London Bridge is Falling Down

London Bridge is falling down,
Falling down, falling down.
London Bridge is falling down,
My fair lady.

London Bridge nursery rhyme

 

London Bridge

The London Bridge is Falling Down—a very well known nursery rhyme is about the destruction of the London Bridge. The first wooden bridges stood at the same spot in Roman times. Already two thousand years ago! Roman Londinium was established right after the Roman invasion in the 1st century AD.

In 1013, to split invading Danish forces, the bridge was burned down by King Ethelhed. The last wooden bridge at the spot was built in 1163, supervised by Peter of Colechurch.

The Medieval Bridge

London Bridge is Falling Down - Medieval Bridge

In 1176 King Henry II ordered Peter of Colechurch to build a stone bridge. The new stone bridge was to have a chapel at the center in honor of St. Thomas Becket, who was murdered a few years earlier. The building process was slow, taking 33 years. With fortified gates at either end, the bridge soon became lined by shops. In 1350, for example, the bridge had 138 shops, and some people even lived in the 3-4 stories high houses built on the London bridge. In 1633 part of the buildings on the bridge burned down. Later, this turned to be very helpful, as when the Great Fire of London blazed through the city in 1666, this acted as a fire break, preventing the fire from crossing the bridge and reach any further.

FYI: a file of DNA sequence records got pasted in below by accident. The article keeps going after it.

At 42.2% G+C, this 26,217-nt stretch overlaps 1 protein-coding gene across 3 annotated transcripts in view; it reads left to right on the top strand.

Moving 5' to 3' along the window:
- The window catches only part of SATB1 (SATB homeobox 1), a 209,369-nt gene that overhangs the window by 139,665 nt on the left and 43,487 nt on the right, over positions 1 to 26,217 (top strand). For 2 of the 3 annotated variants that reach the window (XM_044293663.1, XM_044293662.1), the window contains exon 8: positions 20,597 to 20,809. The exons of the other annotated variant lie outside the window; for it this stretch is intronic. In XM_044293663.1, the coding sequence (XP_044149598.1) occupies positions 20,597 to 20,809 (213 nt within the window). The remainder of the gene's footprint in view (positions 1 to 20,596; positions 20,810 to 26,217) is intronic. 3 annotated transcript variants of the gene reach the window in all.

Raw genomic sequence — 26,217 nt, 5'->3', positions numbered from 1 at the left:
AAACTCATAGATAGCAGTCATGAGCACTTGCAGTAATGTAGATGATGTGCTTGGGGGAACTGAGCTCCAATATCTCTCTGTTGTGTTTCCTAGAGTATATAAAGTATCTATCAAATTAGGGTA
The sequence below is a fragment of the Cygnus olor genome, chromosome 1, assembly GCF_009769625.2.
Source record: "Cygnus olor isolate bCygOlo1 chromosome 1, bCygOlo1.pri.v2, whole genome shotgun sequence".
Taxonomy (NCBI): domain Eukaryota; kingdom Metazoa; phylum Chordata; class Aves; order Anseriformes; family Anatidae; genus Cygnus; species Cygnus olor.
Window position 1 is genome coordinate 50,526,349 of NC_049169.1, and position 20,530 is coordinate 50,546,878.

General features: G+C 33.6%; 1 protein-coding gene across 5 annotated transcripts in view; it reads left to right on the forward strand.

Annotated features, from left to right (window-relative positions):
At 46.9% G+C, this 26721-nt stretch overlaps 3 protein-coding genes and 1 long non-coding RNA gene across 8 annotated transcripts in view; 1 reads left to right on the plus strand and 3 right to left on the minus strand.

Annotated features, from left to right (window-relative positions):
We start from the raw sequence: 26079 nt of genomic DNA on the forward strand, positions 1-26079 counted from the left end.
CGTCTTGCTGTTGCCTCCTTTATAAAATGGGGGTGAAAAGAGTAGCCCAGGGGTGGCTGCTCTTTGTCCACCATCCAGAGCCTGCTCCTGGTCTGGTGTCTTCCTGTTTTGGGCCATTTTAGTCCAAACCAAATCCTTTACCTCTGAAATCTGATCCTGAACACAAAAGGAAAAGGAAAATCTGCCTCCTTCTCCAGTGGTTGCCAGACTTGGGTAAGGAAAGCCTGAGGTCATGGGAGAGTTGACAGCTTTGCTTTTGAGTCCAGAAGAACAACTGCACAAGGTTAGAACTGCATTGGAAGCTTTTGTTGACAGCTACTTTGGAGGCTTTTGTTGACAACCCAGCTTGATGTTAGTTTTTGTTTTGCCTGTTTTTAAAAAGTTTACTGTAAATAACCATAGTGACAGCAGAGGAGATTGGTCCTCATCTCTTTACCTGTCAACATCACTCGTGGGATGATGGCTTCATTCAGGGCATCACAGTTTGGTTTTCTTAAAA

The New Bridge

London Bridge is Falling Down - the 19th Century Bridge

By the beginning of the 19th century, the old bridge had become too narrow and insecure, and the city decided to build a more significant structure. The building began in 1824. Now it took only 7 years until its completion. In the sixties of the 20th century, this bridge had become too narrow for the ever-growing traffic. It was sold and relocated to the U.S. (Lake Havasu City, AZ). The current London Bridge, made of concrete, was opened in 1972.

Children’s Singing Game

There is also a children’s singing game by this name that was particularly popular in Victorian England. Two players make an arch with their hands, while others go through. Then, at the song’s end, the arch is lowered to catch one player.